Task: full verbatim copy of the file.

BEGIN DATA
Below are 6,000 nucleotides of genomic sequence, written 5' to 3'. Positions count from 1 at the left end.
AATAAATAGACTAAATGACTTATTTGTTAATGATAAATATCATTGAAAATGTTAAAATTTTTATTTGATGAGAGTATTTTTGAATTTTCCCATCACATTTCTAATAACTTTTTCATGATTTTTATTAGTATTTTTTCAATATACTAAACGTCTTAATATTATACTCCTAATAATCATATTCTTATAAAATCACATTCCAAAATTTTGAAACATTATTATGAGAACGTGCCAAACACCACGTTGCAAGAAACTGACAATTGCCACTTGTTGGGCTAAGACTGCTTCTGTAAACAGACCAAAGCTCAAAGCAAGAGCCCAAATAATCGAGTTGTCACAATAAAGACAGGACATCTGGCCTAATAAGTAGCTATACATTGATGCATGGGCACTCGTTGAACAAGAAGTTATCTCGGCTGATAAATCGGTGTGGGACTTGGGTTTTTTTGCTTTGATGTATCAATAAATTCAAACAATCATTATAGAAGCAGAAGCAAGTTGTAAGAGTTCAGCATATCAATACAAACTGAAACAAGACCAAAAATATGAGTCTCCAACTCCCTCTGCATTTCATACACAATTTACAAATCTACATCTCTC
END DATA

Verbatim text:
Below are 6,000 nucleotides of genomic sequence, written 5' to 3'. Positions count from 1 at the left end.
AATAAATAGACTAAATGACTTATTTGTTAATGATAAATATCATTGAAAATGTTAAAATTTTTATTTGATGAGAGTATTTTTGAATTTTCCCATCACATTTCTAATAACTTTTTCATGATTTTTATTAGTATTTTTTCAATATACTAAACGTCTTAATATTATACTCCTAATAATCATATTCTTATAAAATCACATTCCAAAATTTTGAAACATTATTATGAGAACGTGCCAAACACCACGTTGCAAGAAACTGACAATTGCCACTTGTTGGGCTAAGACTGCTTCTGTAAACAGACCAAAGCTCAAAGCAAGAGCCCAAATAATCGAGTTGTCACAATAAAGACAGGACATCTGGCCTAATAAGTAGCTATACATTGATGCATGGGCACTCGTTGAACAAGAAGTTATCTCGGCTGATAAATCGGTGTGGGACTTGGGTTTTTTTGCTTTGATGTATCAATAAATTCAAACAATCATTATAGAAGCAGAAGCAAGTTGTAAGAGTTCAGCATATCAATACAAACTGAAACAAGACCAAAAATATGAGTCTCCAACTCCCTCTGCATTTCATACACAATTTACAAATCTACATCTCTC